Chew on this

FDA sets guidelines on gluten-free foods

 

srarback@hotmail.com

Gluten-free diets are the new black.

They’re a bit mysterious and sexy, and pricey with hints of secret benefits. And as this trend continues to soar and confuse, the government has come in to assist with guidelines on what foods can proudly and profitably wear the gluten-free label.

The gluten-free market is a $4.2 billion industry that is estimated to grow to $6.6 billion by 2017, according to Packaged Facts.

The Food and Drug Administration started examining gluten-free foods in 2007. Six years later, it has finally come to a consensus: For a food to be labeled gluten free, the gluten limit has to be less than 20 parts per million. That translates to a food containing less than .002 percent gluten.

Expert opinion is that this minimal amount of gluten would not be harmful to someone with celiac disease. The FDA will allow manufacturers to label a food “gluten-free” if the food does not contain any of the following:

• An ingredient that is any type of wheat, rye, barley or crossbreeds of these grains

• An ingredient derived from these grains that has not been processed to remove gluten

• An ingredient derived from these grains that has been processed to remove gluten, it if results in the food containing 20 or more parts per million.

A federal standard on gluten-free labeling is of great benefit to people with celiac disease and those with gluten sensitivity. I suspect it will also be a marketing tool for products that have never contained gluten.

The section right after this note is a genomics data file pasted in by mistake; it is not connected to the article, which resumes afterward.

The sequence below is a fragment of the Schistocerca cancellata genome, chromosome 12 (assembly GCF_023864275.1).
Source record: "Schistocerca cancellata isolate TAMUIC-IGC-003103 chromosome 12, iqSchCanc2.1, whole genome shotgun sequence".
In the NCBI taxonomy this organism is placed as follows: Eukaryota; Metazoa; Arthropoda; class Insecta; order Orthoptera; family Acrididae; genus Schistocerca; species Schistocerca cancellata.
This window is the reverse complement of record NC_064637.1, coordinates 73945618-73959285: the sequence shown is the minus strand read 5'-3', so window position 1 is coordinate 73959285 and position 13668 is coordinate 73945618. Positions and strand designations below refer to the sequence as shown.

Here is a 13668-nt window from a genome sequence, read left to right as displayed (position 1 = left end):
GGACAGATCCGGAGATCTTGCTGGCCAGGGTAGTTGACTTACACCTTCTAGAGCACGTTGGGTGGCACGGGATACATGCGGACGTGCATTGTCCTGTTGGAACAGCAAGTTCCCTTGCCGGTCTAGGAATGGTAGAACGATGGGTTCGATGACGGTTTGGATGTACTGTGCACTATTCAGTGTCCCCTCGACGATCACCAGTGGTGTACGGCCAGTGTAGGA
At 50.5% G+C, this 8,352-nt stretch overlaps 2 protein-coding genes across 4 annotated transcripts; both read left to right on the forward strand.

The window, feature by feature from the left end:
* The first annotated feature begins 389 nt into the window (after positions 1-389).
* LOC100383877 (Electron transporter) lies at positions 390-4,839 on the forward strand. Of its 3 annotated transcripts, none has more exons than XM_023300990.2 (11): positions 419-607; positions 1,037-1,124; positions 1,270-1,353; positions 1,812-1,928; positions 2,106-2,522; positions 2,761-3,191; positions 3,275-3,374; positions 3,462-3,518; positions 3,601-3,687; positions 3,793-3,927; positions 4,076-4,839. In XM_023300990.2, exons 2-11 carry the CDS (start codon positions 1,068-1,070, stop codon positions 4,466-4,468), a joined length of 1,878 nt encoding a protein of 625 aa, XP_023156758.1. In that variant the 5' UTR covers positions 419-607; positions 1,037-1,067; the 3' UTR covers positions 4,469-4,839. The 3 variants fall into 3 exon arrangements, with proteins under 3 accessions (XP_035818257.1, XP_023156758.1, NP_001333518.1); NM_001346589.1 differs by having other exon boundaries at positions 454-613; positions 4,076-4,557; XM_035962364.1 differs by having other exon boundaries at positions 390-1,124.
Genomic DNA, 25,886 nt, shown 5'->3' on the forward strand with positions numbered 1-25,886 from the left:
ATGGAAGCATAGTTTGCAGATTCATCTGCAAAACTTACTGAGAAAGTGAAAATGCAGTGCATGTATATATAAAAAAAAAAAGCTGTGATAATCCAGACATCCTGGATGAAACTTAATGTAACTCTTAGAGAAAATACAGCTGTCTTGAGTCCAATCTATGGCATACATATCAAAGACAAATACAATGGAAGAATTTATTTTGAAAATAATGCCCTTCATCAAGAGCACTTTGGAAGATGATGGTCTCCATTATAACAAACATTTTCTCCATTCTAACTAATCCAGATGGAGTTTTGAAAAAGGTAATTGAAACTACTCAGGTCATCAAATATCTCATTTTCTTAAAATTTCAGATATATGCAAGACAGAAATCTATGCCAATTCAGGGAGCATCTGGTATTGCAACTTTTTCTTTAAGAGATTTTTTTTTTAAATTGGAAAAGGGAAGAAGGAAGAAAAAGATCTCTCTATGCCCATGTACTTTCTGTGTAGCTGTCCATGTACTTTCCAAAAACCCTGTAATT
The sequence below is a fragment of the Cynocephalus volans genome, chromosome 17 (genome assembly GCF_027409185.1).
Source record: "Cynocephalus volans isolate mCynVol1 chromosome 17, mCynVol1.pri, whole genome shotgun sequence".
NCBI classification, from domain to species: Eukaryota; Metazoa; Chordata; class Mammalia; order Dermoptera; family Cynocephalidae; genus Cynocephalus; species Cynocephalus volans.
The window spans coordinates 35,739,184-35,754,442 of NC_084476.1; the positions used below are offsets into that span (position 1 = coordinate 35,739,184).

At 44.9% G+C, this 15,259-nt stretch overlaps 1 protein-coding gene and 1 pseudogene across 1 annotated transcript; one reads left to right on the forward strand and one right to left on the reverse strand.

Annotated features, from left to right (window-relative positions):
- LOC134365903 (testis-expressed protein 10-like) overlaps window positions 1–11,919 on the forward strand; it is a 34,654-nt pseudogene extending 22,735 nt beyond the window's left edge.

But this is what is important to remember: Being gluten-free does not make a product healthier. It is the nutrients that are in a product, not what is missing, that promotes health.

Gluten free does not mean calorie-free; some gluten-free products have more calories than their wheat-based counterparts.

Celiac disease is clearly diagnosed with a blood test and biopsy. The question of gluten sensitivity is confusing and controversial.

My next column will provide an evidence-based review of gluten sensitivity. Stay tuned.

Sheah Rarback is a registered dietitian on the faculty of the University of Miami Leonard M. Miller School of Medicine. Follow her on Twitter @sheahrarback.

Read more Health stories from the Miami Herald

Miami Herald

Join the
Discussion

The Miami Herald is pleased to provide this opportunity to share information, experiences and observations about what's in the news. Some of the comments may be reprinted elsewhere on the site or in the newspaper. We encourage lively, open debate on the issues of the day, and ask that you refrain from profanity, hate speech, personal comments and remarks that are off point. Thank you for taking the time to offer your thoughts.

The Miami Herald uses Facebook's commenting system. You need to log in with a Facebook account in order to comment. If you have questions about commenting with your Facebook account, click here.

Have a news tip? You can send it anonymously. Click here to send us your tip - or - consider joining the Public Insight Network and become a source for The Miami Herald and el Nuevo Herald.

Hide Comments

This affects comments on all stories.

Cancel OK

  • Marketplace

Today's Circulars

  • Quick Job Search

Enter Keyword(s) Enter City Select a State Select a Category